State law forbids animals from being tormented or abused, and the Department of Agriculture says it believes the law was followed. Like Littrell, O'Keefe declined to watch a video of the Springfield rodeo with a reporter.
The National High School Rodeo Association's Web site says anyone who mistreats livestock at an event will be fined. However, Kent Sturman, the association's executive director, said no one was disciplined at the Springfield event. Although state officials say they saw a bull being shocked and alerted organizers, Sturman says he isn't aware of any such incident.
"To my knowledge, all of our rules were followed, and everything went very well," Sturman said. "No animals were injured. The laws of Illinois were followed as well."
Not so, said Steve Hindi, president and founder of Geneva-based Showing Animals Respect and Kindness.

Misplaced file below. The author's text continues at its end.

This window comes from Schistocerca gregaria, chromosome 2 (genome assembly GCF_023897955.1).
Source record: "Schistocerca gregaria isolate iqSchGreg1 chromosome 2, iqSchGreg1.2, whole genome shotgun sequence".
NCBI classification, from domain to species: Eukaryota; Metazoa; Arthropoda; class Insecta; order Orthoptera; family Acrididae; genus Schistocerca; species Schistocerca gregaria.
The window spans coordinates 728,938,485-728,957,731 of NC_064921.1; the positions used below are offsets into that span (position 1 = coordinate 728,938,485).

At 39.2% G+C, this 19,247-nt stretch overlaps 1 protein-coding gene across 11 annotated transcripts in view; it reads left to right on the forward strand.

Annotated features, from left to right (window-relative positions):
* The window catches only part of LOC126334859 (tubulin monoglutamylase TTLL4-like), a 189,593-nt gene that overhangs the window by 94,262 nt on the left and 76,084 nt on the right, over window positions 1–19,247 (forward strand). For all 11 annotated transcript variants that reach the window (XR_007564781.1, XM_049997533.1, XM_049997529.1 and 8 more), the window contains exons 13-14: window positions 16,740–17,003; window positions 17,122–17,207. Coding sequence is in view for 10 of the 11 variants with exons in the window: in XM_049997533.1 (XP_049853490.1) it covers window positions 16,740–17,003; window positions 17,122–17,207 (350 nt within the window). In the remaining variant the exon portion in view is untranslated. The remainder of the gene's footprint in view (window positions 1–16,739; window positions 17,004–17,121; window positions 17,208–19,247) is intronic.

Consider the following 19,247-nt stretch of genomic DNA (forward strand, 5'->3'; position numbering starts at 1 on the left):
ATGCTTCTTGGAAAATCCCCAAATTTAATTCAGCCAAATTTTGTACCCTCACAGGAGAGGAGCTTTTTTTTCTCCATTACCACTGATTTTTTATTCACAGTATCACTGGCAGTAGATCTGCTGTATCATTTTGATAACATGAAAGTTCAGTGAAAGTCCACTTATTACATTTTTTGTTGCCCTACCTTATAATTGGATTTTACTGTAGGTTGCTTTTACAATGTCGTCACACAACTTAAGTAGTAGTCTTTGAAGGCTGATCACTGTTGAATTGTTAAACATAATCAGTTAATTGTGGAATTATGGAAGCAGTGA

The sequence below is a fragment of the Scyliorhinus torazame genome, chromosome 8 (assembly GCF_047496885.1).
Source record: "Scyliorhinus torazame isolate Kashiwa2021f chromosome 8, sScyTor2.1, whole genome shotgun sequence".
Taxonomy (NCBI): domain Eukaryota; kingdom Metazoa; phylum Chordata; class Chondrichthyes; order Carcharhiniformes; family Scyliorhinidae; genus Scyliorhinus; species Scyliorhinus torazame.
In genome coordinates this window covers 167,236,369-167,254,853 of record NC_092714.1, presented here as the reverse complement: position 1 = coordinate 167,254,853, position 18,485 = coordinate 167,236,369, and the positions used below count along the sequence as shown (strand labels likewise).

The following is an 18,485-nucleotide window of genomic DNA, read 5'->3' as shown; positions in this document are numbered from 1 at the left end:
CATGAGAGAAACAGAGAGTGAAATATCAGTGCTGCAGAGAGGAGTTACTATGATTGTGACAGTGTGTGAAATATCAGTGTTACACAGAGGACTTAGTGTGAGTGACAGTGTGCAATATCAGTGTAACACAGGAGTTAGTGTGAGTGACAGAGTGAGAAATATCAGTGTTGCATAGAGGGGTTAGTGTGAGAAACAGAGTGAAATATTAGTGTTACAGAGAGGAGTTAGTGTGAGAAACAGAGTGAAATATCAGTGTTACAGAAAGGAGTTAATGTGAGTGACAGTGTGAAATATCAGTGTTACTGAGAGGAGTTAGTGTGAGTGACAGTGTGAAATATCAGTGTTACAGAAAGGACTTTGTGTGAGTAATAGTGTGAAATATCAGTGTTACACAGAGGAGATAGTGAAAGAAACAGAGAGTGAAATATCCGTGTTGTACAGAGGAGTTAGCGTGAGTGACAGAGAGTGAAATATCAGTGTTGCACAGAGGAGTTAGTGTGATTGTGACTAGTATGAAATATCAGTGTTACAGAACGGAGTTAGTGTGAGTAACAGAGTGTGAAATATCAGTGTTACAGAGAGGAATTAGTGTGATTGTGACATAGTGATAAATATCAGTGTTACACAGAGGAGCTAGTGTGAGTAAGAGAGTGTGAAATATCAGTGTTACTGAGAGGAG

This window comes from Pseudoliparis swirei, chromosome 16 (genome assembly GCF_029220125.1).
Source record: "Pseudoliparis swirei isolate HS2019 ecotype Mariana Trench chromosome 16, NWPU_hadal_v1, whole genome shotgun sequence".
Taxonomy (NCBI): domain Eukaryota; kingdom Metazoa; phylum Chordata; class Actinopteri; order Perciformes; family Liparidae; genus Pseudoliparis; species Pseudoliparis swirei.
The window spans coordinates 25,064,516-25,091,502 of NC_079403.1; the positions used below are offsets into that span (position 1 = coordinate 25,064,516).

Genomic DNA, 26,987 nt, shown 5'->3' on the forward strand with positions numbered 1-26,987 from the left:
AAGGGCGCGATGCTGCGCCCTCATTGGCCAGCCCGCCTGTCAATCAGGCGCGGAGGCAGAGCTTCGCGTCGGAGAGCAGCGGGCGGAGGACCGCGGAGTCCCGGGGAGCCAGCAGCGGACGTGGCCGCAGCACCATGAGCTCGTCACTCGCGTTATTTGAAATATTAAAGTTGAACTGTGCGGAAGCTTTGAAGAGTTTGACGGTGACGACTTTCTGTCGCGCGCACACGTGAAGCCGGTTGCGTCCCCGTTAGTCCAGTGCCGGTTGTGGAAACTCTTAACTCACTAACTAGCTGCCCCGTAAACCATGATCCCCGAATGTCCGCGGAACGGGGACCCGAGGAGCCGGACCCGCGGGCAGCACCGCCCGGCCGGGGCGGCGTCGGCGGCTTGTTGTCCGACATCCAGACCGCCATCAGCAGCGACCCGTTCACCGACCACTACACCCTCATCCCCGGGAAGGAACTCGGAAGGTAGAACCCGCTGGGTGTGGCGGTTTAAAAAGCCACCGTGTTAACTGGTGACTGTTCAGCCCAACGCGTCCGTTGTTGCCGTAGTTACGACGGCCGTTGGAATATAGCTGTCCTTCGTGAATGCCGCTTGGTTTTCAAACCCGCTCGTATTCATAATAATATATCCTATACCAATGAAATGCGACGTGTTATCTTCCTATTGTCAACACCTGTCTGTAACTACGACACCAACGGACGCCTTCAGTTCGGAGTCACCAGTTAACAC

Hindi has traveled as far as Nevada to document what he believes is cruelty at rodeos. From his travels, he's compiled a horrific-looking video of rodeo events, particularly calf-roping competitions in which necks snap when ropes tauten, sending animals airborne before they land on their heads, hindquarters or spines, then lie motionless, as if paralyzed or dead.
What he saw in Springfield was new, Hindi said.
"In the case of spiking the animals, you're not supposed to do that - I've been to a lot of rodeo arenas around the country, but I've never seen that before," Hindi says.
Sturman agrees that spiking or shocking a bull in a chute isn't legal under association rules, which state that the only provocation allowed before an animal leaves the chute is cinching a flank strap that goes around the mid-section.